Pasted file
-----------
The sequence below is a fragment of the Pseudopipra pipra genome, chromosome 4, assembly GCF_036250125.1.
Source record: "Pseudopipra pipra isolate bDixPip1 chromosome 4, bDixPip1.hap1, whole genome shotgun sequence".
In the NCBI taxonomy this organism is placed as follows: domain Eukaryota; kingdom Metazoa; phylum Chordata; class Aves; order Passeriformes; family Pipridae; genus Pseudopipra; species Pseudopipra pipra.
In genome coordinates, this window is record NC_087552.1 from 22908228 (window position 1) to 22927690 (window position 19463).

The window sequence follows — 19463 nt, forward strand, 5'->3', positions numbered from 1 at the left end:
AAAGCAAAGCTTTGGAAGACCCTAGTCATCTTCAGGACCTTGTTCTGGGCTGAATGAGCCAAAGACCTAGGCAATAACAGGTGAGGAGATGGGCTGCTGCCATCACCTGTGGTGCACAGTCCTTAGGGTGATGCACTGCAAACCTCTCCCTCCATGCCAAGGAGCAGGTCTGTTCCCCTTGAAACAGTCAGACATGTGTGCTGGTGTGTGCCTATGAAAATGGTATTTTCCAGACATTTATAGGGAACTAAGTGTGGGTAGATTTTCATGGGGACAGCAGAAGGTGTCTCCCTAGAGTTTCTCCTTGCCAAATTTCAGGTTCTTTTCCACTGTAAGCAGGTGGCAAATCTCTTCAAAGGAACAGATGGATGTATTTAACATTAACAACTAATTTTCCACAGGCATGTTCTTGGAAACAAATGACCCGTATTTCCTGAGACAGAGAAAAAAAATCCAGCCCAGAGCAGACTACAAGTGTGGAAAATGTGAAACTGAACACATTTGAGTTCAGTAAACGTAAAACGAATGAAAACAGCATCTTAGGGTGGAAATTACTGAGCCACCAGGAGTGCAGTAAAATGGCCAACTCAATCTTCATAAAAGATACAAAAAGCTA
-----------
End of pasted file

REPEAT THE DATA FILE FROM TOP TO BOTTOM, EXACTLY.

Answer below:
The sequence below is a fragment of the Pseudopipra pipra genome, chromosome 4, assembly GCF_036250125.1.
Source record: "Pseudopipra pipra isolate bDixPip1 chromosome 4, bDixPip1.hap1, whole genome shotgun sequence".
In the NCBI taxonomy this organism is placed as follows: domain Eukaryota; kingdom Metazoa; phylum Chordata; class Aves; order Passeriformes; family Pipridae; genus Pseudopipra; species Pseudopipra pipra.
In genome coordinates, this window is record NC_087552.1 from 22908228 (window position 1) to 22927690 (window position 19463).

The window sequence follows — 19463 nt, forward strand, 5'->3', positions numbered from 1 at the left end:
AAAGCAAAGCTTTGGAAGACCCTAGTCATCTTCAGGACCTTGTTCTGGGCTGAATGAGCCAAAGACCTAGGCAATAACAGGTGAGGAGATGGGCTGCTGCCATCACCTGTGGTGCACAGTCCTTAGGGTGATGCACTGCAAACCTCTCCCTCCATGCCAAGGAGCAGGTCTGTTCCCCTTGAAACAGTCAGACATGTGTGCTGGTGTGTGCCTATGAAAATGGTATTTTCCAGACATTTATAGGGAACTAAGTGTGGGTAGATTTTCATGGGGACAGCAGAAGGTGTCTCCCTAGAGTTTCTCCTTGCCAAATTTCAGGTTCTTTTCCACTGTAAGCAGGTGGCAAATCTCTTCAAAGGAACAGATGGATGTATTTAACATTAACAACTAATTTTCCACAGGCATGTTCTTGGAAACAAATGACCCGTATTTCCTGAGACAGAGAAAAAAAATCCAGCCCAGAGCAGACTACAAGTGTGGAAAATGTGAAACTGAACACATTTGAGTTCAGTAAACGTAAAACGAATGAAAACAGCATCTTAGGGTGGAAATTACTGAGCCACCAGGAGTGCAGTAAAATGGCCAACTCAATCTTCATAAAAGATACAAAAAGCTA